A Question Of Link Building

by | Feb 5, 2014

Links are no longer necessary according to the latest news within the world of SEO. But what the experts are referring to is the practice of link building that has led to websites being filled with masses of unnecessary and irrelevant links that add no value to the content or more importantly, the reader.

The introduction of the Penguin Algorithm in 2012 has helped Google identify websites using links purely for the purpose of increasing search engine rankings. By penalising these sites, this has made it easier for websites and content containing quality links to be identified.

Good links are those that are relevant to the content in which they are included and they enhance the reader experience by giving them additional information. Good links can also come from reputable sites that are already ranked highly by Google. I came across an article that I think sums up the recent hype about link building really well. What it highlights is that, to put it quite simply, link building is relevant when it’s relevant.

The key message is that the best way to generate links is to produce good quality content that people will actually want to read and share. This could include tools, ‘how to’s’, tips, infographics and FAQ’s relevant to your industry, as well as quality and regular news articles and blogs. A strong social media presence, where your visitors are engaged with your company or your brand, will create natural links, which will not go unnoticed with the search engines either.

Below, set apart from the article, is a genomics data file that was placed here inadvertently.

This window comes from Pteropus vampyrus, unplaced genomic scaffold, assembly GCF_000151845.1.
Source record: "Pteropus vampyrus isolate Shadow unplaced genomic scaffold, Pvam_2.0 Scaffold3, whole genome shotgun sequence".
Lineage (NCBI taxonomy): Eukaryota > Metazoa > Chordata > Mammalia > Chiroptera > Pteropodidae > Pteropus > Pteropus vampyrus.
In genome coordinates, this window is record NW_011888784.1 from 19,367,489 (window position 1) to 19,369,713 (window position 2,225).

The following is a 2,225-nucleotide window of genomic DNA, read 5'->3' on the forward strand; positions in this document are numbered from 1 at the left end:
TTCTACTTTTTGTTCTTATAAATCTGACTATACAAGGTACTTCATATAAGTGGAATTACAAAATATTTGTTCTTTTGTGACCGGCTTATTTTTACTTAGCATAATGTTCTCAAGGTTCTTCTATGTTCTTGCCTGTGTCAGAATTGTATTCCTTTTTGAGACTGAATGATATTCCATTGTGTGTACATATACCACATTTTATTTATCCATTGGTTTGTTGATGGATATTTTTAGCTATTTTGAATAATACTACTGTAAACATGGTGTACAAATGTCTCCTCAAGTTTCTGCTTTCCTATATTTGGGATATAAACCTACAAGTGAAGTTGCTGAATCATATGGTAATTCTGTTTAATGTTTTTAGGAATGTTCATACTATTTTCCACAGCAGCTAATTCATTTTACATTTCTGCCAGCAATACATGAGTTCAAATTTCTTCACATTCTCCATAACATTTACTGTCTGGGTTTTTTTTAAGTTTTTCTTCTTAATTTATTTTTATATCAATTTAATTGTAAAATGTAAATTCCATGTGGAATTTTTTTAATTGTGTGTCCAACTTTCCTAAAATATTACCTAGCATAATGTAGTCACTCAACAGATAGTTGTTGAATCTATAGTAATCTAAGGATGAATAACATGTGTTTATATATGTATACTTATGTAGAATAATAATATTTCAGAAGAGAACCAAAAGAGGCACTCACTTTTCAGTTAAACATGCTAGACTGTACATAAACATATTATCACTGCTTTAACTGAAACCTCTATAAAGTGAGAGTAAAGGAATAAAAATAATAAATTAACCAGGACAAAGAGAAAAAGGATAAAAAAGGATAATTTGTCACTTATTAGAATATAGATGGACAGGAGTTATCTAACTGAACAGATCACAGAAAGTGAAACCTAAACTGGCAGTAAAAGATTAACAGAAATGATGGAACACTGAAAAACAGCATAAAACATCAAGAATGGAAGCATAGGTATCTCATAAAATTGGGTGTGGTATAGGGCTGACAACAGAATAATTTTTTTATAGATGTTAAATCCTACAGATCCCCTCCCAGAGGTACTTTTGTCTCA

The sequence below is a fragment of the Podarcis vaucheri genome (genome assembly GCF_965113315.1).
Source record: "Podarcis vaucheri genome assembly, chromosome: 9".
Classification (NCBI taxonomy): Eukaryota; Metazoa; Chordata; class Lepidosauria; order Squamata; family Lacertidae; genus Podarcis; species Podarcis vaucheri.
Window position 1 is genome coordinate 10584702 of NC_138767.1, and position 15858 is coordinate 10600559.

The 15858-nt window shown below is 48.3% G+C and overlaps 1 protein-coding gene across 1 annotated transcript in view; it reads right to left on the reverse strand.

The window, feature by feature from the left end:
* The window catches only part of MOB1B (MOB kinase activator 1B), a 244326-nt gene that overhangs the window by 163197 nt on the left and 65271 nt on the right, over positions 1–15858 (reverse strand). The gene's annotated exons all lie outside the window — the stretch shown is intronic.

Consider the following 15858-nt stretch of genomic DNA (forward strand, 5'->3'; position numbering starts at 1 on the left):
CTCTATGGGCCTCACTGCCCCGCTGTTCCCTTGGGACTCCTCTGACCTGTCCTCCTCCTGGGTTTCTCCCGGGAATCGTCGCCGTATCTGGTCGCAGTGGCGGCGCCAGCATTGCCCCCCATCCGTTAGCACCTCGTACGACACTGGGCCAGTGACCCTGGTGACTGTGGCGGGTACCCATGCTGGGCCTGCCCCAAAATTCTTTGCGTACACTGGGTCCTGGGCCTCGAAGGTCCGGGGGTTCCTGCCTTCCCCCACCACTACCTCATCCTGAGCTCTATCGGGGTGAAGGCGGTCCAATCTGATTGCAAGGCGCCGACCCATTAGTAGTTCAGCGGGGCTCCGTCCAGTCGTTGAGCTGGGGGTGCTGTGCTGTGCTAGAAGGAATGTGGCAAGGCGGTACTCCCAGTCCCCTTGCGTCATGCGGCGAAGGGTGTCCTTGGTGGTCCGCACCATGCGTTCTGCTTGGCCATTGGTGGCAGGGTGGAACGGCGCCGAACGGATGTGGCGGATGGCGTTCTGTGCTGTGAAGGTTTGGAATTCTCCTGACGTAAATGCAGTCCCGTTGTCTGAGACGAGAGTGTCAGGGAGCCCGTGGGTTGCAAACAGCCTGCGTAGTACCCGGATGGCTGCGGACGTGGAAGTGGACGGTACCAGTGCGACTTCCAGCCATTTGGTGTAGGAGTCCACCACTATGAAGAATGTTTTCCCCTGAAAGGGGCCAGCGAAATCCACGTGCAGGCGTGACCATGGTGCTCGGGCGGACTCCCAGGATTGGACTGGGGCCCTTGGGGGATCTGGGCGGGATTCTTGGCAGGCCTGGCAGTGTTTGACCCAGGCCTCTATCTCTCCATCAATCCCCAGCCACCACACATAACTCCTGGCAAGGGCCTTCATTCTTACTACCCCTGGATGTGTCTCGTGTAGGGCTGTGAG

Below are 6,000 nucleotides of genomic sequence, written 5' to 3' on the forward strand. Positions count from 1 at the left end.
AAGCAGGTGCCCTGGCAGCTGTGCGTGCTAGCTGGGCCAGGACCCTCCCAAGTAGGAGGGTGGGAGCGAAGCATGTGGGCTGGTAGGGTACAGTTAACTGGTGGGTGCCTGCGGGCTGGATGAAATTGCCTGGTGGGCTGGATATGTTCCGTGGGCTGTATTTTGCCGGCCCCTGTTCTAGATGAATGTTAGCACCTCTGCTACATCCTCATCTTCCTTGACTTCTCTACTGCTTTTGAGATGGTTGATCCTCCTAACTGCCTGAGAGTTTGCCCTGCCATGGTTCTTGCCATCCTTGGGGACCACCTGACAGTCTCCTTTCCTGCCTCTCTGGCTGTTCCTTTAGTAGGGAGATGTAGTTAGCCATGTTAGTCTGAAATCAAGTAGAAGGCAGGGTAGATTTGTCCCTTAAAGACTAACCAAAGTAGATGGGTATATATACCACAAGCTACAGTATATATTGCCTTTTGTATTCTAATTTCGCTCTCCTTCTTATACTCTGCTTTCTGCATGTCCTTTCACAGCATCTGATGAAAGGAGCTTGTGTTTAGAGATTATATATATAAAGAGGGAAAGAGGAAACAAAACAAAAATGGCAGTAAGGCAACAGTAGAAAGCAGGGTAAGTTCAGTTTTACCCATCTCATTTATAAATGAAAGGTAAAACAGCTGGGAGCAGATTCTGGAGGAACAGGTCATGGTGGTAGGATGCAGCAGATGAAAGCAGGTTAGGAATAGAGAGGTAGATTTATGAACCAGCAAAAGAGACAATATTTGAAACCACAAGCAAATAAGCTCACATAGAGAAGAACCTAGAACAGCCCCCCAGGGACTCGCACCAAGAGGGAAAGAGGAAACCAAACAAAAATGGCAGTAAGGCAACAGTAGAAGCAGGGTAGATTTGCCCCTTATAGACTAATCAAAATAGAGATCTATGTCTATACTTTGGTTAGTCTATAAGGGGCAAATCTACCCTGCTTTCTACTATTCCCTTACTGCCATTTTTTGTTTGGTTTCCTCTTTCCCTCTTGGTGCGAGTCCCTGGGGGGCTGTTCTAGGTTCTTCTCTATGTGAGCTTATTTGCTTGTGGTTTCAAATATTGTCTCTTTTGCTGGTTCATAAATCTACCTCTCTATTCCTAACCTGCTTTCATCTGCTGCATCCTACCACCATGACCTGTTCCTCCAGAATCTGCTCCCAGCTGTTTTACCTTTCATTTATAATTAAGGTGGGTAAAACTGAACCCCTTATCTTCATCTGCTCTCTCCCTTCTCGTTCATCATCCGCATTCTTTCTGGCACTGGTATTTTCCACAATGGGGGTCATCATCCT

Check your own website for links to see which ones are relevant and which ones aren’t. If you use links in a natural and organic way you will not be penalised. I hope that by adding links to this article I have given you additional information that is relevant to the topic I am writing about. My point is, that there was no other ulterior motive for adding them and that’s really what this article is all about.


  1. kareninglis

    Hi Nikki – I couldn’t agree more. I’d also go one step further and advocate using ‘accessible’ links, by which I mean links that anyone using a screen-reader can make sense of. In other words imagine you are blind or have poor sight and were using a screen-reader – will the link that gets read out make it clear what clicking on that link will take you to? I try to follow that principle as rigorously as I can over on my blog if anyone wants to see it in action!

    • Nicola Young

      Thanks for adding that, Karen and nice linking!


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